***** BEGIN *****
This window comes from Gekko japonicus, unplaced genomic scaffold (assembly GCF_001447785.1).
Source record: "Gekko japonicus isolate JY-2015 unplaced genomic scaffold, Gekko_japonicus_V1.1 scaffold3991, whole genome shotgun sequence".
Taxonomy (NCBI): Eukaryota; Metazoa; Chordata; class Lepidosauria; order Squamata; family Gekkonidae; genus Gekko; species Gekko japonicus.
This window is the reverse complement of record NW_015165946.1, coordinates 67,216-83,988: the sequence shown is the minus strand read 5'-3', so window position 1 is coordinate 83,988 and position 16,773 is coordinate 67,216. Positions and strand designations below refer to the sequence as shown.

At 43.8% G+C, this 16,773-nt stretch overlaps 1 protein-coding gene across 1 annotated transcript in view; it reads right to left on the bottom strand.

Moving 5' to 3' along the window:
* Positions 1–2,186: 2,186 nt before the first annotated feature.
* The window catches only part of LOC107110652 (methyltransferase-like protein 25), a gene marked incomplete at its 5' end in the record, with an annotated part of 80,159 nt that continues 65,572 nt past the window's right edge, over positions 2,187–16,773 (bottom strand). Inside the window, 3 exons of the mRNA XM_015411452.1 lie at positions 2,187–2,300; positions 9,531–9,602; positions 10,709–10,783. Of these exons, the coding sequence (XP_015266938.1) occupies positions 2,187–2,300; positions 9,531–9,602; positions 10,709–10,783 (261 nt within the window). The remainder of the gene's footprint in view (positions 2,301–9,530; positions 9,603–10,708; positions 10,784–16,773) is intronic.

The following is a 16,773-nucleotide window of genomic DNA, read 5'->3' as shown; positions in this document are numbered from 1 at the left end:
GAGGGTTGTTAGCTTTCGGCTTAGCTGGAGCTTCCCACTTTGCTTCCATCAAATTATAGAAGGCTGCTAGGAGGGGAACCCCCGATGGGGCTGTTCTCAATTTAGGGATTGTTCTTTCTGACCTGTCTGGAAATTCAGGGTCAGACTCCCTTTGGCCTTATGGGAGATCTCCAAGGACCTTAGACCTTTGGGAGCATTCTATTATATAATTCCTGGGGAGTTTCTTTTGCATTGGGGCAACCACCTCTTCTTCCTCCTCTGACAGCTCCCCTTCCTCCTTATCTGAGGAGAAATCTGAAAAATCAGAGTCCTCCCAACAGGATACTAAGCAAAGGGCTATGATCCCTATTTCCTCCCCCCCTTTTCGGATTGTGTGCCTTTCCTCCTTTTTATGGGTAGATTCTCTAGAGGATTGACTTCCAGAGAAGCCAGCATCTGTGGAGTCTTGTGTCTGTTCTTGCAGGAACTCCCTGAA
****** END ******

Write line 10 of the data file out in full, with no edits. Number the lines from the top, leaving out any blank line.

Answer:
GAGGGTTGTTAGCTTTCGGCTTAGCTGGAGCTTCCCACTTTGCTTCCATCAAATTATAGAAGGCTGCTAGGAGGGGAACCCCCGATGGGGCTGTTCTCAATTTAGGGATTGTTCTTTCTGACCTGTCTGGAAATTCAGGGTCAGACTCCCTTTGGCCTTATGGGAGATCTCCAAGGACCTTAGACCTTTGGGAGCATTCTATTATATAATTCCTGGGGAGTTTCTTTTGCATTGGGGCAACCACCTCTTCTTCCTCCTCTGACAGCTCCCCTTCCTCCTTATCTGAGGAGAAATCTGAAAAATCAGAGTCCTCCCAACAGGATACTAAGCAAAGGGCTATGATCCCTATTTCCTCCCCCCCTTTTCGGATTGTGTGCCTTTCCTCCTTTTTATGGGTAGATTCTCTAGAGGATTGACTTCCAGAGAAGCCAGCATCTGTGGAGTCTTGTGTCTGTTCTTGCAGGAACTCCCTGAA